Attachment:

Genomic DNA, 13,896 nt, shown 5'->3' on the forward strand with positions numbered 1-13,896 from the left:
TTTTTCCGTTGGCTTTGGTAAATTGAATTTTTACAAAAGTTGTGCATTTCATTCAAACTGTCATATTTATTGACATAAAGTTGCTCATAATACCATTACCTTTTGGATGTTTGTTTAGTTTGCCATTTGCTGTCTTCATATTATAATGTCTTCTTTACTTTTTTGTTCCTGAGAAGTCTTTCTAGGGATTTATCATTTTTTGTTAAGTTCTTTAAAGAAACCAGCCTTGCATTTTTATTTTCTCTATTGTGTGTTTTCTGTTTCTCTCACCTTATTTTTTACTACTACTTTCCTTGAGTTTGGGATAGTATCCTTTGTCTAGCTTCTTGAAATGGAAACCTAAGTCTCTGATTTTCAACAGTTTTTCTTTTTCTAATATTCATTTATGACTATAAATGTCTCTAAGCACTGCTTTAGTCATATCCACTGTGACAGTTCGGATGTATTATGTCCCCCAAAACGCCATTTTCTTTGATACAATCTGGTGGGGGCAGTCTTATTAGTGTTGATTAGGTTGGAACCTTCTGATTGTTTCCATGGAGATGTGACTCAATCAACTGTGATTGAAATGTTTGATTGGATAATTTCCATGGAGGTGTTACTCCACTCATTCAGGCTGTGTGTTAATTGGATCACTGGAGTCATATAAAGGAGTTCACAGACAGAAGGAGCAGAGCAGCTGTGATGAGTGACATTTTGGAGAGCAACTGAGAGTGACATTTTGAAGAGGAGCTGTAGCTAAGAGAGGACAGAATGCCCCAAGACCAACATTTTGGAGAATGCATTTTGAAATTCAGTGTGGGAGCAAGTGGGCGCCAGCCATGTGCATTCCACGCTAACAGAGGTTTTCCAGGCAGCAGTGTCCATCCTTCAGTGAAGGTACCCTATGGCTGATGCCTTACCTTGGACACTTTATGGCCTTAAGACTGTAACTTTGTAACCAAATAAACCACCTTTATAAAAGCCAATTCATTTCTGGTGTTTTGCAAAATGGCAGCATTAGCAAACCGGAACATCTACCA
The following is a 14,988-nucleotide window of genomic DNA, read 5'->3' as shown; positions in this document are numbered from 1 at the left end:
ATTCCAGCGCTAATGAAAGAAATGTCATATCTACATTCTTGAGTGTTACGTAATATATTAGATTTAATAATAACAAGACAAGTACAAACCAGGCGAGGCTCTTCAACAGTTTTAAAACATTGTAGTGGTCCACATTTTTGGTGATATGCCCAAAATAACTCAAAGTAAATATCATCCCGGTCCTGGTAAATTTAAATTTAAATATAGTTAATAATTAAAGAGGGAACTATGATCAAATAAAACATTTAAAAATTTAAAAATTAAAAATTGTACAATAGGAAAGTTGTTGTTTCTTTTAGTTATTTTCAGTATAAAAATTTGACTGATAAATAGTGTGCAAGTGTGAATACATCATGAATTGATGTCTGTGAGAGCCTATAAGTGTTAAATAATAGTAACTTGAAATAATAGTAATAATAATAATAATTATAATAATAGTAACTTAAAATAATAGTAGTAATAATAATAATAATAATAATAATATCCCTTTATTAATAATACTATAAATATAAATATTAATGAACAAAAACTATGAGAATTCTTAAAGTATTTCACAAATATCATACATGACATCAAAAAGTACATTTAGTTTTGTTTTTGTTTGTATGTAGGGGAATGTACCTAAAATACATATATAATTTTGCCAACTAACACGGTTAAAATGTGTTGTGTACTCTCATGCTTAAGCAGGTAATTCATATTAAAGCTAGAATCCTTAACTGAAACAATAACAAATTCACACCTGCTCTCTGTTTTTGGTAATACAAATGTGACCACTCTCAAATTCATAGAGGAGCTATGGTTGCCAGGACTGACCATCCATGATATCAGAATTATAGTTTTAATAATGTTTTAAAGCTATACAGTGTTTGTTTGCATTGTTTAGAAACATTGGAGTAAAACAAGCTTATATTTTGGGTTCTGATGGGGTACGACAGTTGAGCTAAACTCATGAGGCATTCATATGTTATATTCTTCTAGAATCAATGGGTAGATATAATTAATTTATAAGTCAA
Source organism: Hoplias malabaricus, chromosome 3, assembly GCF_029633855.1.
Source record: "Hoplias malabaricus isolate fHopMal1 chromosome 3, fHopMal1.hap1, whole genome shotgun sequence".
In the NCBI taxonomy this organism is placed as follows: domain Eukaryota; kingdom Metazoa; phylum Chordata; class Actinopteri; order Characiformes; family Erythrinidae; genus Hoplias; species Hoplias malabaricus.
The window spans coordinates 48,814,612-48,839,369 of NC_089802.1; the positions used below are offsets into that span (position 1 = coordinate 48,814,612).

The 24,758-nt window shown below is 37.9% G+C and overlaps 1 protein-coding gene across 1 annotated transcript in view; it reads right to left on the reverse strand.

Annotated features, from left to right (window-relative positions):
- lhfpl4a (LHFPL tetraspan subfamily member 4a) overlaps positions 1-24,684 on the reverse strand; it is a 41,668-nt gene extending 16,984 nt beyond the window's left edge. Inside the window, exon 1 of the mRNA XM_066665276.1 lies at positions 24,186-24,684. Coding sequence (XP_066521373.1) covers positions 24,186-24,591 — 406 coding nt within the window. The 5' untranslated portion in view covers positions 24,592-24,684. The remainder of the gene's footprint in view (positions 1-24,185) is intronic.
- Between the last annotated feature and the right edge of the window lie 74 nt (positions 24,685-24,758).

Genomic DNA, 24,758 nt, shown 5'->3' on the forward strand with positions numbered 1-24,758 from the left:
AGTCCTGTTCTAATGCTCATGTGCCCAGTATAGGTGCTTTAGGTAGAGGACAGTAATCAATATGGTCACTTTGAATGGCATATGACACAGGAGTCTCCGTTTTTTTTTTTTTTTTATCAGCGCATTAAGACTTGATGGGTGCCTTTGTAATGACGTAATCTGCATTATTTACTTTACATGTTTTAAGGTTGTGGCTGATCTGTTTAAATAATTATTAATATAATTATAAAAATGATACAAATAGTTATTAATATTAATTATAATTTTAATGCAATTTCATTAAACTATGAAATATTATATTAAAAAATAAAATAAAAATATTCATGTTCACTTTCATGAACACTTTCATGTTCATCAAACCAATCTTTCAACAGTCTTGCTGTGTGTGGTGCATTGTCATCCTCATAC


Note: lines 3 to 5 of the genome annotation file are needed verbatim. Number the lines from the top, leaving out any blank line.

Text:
The following is a 14,988-nucleotide window of genomic DNA, read 5'->3' as shown; positions in this document are numbered from 1 at the left end:
ATTCCAGCGCTAATGAAAGAAATGTCATATCTACATTCTTGAGTGTTACGTAATATATTAGATTTAATAATAACAAGACAAGTACAAACCAGGCGAGGCTCTTCAACAGTTTTAAAACATTGTAGTGGTCCACATTTTTGGTGATATGCCCAAAATAACTCAAAGTAAATATCATCCCGGTCCTGGTAAATTTAAATTTAAATATAGTTAATAATTAAAGAGGGAACTATGATCAAATAAAACATTTAAAAATTTAAAAATTAAAAATTGTACAATAGGAAAGTTGTTGTTTCTTTTAGTTATTTTCAGTATAAAAATTTGACTGATAAATAGTGTGCAAGTGTGAATACATCATGAATTGATGTCTGTGAGAGCCTATAAGTGTTAAATAATAGTAACTTGAAATAATAGTAATAATAATAATAATTATAATAATAGTAACTTAAAATAATAGTAGTAATAATAATAATAATAATAATAATATCCCTTTATTAATAATACTATAAATATAAATATTAATGAACAAAAACTATGAGAATTCTTAAAGTATTTCACAAATATCATACATGACATCAAAAAGTACATTTAGTTTTGTTTTTGTTTGTATGTAGGGGAATGTACCTAAAATACATATATAATTTTGCCAACTAACACGGTTAAAATGTGTTGTGTACTCTCATGCTTAAGCAGGTAATTCATATTAAAGCTAGAATCCTTAACTGAAACAATAACAAATTCACACCTGCTCTCTGTTTTTGGTAATACAAATGTGACCACTCTCAAATTCATAGAGGAGCTATGGTTGCCAGGACTGACCATCCATGATATCAGAATTATAGTTTTAATAATGTTTTAAAGCTATACAGTGTTTGTTTGCATTGTTTAGAAACATTGGAGTAAAACAAGCTTATATTTTGGGTTCTGATGGGGTACGACAGTTGAGCTAAACTCATGAGGCATTCATATGTTATATTCTTCTAGAATCAATGGGTAGATATAATTAATTTATAAGTCAA
Source organism: Hoplias malabaricus, chromosome 3, assembly GCF_029633855.1.